In that moment, I generalized them as they generalize Black people–into one singular group, while denying them an individual identity. I look at them as they do us–as if we have no significant within-group distinctions. I wondered if that’s what’s fueled them for generations to keep Black folk from out-shining, out-doing, out-performing them in life–in general? Granted, there have been many white people contributors to the growth of the world, but who can say with unproven certainty that none of those contributors carried enough Black DNA to make those contributions possible or worthy? Let that sink in.
And we, Black folk, don’t help our own situation because we’ve been cheering their weaknesses for generations as if by doing so white people will work harder to get better—be better people. As if they, after seeing our collective brilliance, will recognize that we are now, and have always been, strong contributors to all that this nation has produced, created, and thereby, progressed from. As if by doing so that wypipo, in turn, will step back, acknowledge those contributions, and let us be. They haven’t, and with their faulty thinking of somehow being superior, they can’t, because they are limited, no–controlled–by that very thought that all they have to be is–born, and somehow that makes them superior. Think about that, just by birth you are superior in thought, word, and deed, without any work to improve your condition, and you are better than a whole continent of people. How tainted, tarnished, faulty, is that!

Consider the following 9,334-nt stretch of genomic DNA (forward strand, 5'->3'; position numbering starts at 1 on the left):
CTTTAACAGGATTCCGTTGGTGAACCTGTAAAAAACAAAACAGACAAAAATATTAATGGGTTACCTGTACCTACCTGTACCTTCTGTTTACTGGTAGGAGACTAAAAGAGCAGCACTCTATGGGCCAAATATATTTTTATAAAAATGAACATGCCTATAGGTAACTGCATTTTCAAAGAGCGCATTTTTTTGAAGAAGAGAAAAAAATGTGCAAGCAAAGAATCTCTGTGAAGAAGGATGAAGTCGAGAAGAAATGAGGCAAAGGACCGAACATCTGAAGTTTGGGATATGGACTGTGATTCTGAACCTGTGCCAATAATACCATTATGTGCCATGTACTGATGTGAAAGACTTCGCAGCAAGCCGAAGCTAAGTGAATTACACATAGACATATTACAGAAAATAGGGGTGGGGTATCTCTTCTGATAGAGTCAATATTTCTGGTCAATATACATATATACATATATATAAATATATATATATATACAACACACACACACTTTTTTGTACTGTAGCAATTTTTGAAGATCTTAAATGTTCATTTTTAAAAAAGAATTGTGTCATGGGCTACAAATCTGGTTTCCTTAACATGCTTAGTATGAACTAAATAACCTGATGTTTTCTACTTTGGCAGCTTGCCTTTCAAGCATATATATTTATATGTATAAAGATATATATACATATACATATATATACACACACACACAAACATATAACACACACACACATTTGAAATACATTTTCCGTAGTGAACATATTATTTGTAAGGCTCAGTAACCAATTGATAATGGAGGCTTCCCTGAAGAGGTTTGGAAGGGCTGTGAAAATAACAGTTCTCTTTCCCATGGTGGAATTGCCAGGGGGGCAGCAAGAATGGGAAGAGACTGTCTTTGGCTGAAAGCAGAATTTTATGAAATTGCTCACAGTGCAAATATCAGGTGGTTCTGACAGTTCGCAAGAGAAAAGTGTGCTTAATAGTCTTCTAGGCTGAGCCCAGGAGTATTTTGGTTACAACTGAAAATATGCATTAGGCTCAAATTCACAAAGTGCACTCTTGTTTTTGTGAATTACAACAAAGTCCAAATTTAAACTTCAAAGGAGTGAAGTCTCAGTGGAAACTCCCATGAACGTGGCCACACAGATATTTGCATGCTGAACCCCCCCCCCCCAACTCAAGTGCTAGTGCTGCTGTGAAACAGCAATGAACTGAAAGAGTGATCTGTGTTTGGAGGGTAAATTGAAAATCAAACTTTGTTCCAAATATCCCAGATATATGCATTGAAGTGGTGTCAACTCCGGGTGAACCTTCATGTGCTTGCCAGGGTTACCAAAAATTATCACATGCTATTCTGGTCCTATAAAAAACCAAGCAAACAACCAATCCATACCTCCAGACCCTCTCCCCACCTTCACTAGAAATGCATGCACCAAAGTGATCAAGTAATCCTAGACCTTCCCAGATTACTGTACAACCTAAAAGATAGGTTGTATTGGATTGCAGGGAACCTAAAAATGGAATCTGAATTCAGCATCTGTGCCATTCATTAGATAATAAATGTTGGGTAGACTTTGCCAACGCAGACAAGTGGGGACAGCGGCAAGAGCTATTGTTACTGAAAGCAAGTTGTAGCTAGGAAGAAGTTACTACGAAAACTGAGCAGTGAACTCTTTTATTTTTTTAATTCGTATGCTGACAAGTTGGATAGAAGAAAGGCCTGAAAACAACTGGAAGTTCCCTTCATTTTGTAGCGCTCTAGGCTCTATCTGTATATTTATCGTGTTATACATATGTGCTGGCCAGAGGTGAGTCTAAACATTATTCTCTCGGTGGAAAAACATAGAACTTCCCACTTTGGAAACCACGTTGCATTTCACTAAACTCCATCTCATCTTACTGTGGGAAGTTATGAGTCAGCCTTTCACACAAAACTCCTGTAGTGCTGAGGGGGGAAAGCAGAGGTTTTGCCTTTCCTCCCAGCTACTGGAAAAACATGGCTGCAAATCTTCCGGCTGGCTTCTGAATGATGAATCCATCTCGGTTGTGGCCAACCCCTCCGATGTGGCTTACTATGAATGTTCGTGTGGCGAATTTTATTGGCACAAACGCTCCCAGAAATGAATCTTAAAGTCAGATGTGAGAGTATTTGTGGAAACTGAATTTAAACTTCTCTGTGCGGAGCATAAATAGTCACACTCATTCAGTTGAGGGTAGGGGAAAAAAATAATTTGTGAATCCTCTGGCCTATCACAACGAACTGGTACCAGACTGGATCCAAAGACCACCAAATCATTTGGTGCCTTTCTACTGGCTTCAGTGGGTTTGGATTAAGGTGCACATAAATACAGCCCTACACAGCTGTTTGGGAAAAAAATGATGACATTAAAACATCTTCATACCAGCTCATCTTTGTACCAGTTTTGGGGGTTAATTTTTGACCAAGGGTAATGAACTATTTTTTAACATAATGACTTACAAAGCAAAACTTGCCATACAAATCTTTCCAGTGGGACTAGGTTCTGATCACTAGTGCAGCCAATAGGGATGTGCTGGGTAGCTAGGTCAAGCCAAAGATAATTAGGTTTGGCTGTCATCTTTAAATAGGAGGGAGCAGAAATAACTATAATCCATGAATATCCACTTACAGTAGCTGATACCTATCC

Yup, I thought all that in those moments. I felt that I finally understood what I imagined started all those years of slavery and degradation, Jim Crow years, segregation, and public executions to anyone who dared to show talents, intelligence, or evidence an interior brightness that couldn’t be tolerated so had to be snuffed out, the consistently inconsistent give-and-take social systems which continue to make Black people, in particular, people of color in general, socially paranoid; all of it came into focus.
I concluded that:
1-They (generalized wypipo) have operated on a subconscious belief that if they kill the light, they stifle the people (whereby they continue to underestimate us all),
2-dolt45 is their weakest link (which has no impact of their unwavering support and loyalty),
3-“And their weakest link shall lead them” must be in the wypipo’s Bible (Dotoallofme 12:2-48) somewhere,
4- They’re very insecure people (as a group—who else would follow the weakest link except lemmings?),
5-Petty minds breed petty people.
6- Like lemmings, the petty minds are still breeding and regenerating that same pre-colonial ignorance of how the world works (but never really has).
Boy, what an evening of revelations!